It was the film that elicited a collective sigh from teenage girls around the world as the final credits rolled: leather-clad Johnny came back from holiday camp exile to extract Baby from her corner and dance with her, his way, to Bill Medley and Jennifer Warnes’s (I’ve Had) The Time Of My Life; Robbie the creep was finally exposed, Baby’s dad apologised to Johnny and they even did the lift. For all those who loved the film as much as she did, Caroline Bishop spoke to Georgina Rich, who has the enviable task of playing Baby in the new stage show of that classic film, Dirty Dancing…
It’s not like Hamlet,” Georgina Rich says at one point during our interview. That, it certainly is not, but auditioning for the role of Frances ‘Baby’ Houseman in the musical version of Dirty Dancing, Rich found saying some of the famous lines from the film as familiar as reading ‘to be or not to be’.
“I hadn’t watched it for 10,15 years maybe, but I did know the whole film by heart, and when it came to the audition there were certain famous scenes I had to do and I was like ‘oh I know this one’. It is quite strange actually,” she says. “The weirdest thing was the read-through at the beginning of the rehearsal period where you all sat around and read the famous lines – everyone kept laughing.”
Like most women of her generation, 30-year-old Rich grew up a huge fan of the 1987 film, in which idealistic tomboy Baby comes of age when she’s swept off her feet by dancer Johnny Castle while holidaying with her parents at a Butlins-style camp in 1963. The film made household names of its stars – Jennifer Grey and Patrick Swayze – and still captures the hearts of teenage girls nearly 20 years later, its lines arguably more familiar to them than any A-Level English text.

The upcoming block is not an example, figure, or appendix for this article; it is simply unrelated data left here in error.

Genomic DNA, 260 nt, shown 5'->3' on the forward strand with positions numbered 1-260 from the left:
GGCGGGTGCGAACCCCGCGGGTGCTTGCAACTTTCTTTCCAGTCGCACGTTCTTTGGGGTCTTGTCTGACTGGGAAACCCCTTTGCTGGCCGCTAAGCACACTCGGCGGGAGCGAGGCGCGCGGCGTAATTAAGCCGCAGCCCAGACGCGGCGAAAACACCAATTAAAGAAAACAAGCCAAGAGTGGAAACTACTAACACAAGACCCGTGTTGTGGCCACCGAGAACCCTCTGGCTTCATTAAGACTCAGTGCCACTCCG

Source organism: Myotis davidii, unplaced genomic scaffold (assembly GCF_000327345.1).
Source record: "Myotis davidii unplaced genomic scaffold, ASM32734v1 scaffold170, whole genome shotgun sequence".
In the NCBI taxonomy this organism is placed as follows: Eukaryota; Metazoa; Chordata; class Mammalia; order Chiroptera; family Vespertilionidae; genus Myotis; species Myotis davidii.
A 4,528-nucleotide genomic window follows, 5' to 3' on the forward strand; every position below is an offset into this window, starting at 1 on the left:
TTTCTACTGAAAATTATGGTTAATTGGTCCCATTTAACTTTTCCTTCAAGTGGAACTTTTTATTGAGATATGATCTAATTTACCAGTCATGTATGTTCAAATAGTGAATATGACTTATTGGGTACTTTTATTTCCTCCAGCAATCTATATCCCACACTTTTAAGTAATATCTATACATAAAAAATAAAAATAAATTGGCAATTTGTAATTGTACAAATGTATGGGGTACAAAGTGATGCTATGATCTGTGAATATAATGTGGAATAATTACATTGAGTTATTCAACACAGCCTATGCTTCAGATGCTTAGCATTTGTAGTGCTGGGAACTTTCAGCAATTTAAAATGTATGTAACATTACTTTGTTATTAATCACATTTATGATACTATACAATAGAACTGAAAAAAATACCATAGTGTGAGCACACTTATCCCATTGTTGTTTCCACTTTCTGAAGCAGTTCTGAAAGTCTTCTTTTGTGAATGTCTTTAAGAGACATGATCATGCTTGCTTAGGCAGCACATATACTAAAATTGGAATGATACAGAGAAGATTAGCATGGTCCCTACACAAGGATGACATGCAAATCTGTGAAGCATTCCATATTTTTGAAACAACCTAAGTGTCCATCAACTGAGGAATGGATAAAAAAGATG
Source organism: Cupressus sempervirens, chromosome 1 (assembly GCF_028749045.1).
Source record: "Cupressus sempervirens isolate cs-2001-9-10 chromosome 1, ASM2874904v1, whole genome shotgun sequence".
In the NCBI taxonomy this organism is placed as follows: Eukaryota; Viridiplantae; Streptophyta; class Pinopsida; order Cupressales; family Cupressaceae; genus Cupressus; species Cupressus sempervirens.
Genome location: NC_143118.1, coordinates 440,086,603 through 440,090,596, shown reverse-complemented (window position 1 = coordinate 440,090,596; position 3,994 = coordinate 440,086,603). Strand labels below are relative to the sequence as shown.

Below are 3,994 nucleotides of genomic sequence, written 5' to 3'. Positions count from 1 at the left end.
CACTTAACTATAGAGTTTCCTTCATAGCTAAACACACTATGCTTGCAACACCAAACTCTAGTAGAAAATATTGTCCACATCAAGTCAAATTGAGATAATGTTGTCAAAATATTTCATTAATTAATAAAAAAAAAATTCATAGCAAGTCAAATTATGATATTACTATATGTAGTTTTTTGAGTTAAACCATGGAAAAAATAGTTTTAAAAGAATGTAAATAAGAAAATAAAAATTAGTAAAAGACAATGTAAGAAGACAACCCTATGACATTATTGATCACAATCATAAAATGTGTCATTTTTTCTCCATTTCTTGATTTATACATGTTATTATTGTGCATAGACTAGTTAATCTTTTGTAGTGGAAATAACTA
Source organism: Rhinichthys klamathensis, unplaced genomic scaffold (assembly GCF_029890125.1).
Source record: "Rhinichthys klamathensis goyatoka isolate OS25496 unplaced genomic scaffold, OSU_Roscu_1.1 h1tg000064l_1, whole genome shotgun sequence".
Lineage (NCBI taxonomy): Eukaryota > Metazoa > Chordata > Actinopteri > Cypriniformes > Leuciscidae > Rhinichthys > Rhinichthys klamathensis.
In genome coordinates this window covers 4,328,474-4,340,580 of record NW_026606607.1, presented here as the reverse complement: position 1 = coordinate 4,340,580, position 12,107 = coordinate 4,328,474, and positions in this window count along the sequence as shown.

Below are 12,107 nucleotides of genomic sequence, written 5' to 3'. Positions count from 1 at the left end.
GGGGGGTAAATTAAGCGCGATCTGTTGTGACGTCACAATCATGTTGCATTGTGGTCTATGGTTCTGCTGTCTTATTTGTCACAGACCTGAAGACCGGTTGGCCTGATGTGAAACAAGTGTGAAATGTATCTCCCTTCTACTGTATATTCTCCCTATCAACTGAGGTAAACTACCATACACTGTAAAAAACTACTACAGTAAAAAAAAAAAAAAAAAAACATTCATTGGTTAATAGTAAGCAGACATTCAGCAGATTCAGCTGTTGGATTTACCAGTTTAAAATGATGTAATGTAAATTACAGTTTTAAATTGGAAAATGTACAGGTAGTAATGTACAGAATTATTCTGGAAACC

As if to drum home the point that Dirty Dancing is still as loved today as it ever was, the announcement that the film’s creator Eleanor Bergstein was finally to put her story on stage was met by fervour in the streets – long queues formed in Covent Garden when open auditions were held to find the cast – and ticket sales went through the roof before it was even cast.
"Hopefully the people that are coming want to have a good time, they’re not coming to criticise"
You would imagine that all this might be slightly daunting for someone just two years out of RADA and with only one West End role behind her. But Rich, looking very much the tomboy in faded jeans and a vintage t-shirt, seems very relaxed about the whole thing. “At the moment, because we’re still right in the middle of it, I can’t let myself be daunted by it; I’m trying to look at the positive side. And hopefully the people that are coming want to have a good time, they’re not coming to criticise, they want to see a good show, so hopefully that’s what we’ll give them.”
She auditioned for the role “for a laugh”, not thinking she’d be in with a chance, but wanting to put her dancing training to the test (she trained as a dancer for three years, from the age of 16) and have a story to tell her friends. She’d never done musical theatre before, hadn’t danced professionally for eight years, and wasn’t a well-known name. Yet she got the part, and now has the chance to step into the much-coveted shoes of Baby.